Finding a plant-based protein powder that is both tasty and nutritious can be challenging. While people may prefer plant-based protein sources for ethical, health, or environmental reasons, some find it difficult to enjoy the taste of certain plant-based protein powders.

If you’re having trouble with the taste or texture of your plant-based protein, try the tips above. Alternatively, consider our recommendation: the Complete Organic Protein Organic Vegan Protein Powder, which is suitable for building muscle and recovery as it contains 130kcal and 20g protein per 1 scoop serving.

Complete Organic Protein Organic Vegan Protein Powder

Complete Organic Protein Organic Vegan Protein Powder
  • Diet Type (best for): Build muscle, recovery, or weight loss
  • Suitable for Vegans: Yes
  • Protein Source: PlantFusion Amino Acid Infused Protein Blend (pea protein isolate, L-isoleucine, L-leucine, L-valine, L-glutamine, artichoke powder, sprouted amaranth powder, sprouted quinoa powder, anand whole algae powder).
  • Serving size: 30 grams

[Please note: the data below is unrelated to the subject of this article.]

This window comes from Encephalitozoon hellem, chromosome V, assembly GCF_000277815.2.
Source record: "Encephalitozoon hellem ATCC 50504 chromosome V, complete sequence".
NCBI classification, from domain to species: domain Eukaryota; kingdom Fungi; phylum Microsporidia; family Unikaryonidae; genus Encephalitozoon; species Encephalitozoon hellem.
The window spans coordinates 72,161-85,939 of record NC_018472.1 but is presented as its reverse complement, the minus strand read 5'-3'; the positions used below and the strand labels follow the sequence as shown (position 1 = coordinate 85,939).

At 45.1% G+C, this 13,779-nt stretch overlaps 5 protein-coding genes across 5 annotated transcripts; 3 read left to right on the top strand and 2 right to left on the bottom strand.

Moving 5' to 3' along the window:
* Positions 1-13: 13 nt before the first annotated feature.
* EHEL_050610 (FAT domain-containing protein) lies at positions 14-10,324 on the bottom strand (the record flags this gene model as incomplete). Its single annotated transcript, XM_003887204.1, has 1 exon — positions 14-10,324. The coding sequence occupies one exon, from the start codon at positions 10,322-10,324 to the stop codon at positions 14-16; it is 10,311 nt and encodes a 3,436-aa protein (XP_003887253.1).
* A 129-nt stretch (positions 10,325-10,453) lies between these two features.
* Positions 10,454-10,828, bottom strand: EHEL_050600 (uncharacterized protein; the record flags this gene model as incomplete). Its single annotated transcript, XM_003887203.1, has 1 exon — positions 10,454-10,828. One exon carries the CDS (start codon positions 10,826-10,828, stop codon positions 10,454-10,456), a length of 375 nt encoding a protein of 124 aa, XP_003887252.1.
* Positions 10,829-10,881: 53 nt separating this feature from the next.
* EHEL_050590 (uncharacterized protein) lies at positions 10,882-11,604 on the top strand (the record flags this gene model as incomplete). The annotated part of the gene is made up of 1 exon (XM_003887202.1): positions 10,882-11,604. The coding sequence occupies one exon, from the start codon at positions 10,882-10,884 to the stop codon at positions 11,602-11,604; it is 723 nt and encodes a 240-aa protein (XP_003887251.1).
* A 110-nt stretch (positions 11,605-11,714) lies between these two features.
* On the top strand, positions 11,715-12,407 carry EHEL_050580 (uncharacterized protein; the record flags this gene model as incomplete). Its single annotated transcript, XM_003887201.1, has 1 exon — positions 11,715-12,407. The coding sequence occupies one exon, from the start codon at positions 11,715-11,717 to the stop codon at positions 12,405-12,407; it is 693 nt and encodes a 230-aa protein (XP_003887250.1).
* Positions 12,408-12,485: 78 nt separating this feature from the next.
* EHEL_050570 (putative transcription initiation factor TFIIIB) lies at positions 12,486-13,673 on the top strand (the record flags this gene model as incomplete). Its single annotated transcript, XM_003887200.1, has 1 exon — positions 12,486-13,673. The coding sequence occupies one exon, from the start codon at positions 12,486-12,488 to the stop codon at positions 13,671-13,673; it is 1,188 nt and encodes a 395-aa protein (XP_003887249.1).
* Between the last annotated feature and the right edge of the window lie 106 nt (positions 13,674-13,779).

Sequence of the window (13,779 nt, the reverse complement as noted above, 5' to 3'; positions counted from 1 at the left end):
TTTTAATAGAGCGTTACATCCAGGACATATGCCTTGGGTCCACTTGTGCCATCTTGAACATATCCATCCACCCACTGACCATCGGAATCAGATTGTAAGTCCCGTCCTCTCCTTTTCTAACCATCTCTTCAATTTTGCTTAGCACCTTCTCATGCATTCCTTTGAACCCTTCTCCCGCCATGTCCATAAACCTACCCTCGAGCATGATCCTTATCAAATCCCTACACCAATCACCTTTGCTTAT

• Price per serving: $2.00
  • Protein-by-Weight Ratio (%): 70%
  • Protein: 21 grams
  • Carbohydrates: 2 grams
  • Fat: 3 grams
  • Added Sugar: 0 gram
  • Calories per serving: 120
  • Company Founded: 2009
  • Recommended by AthletesBethany Lewis and Graciebfit

It is also an excellent source of iron, containing 4mg per 1 scoop serving, which is 22% of the daily value for an average adult. Iron is an essential mineral that plays a crucial role in the body, including the production of red blood cells and transportation of oxygen to different parts of the body.

For vegetarians, getting enough iron can be a concern because the body absorbs iron from plant sources less efficiently than from animal sources.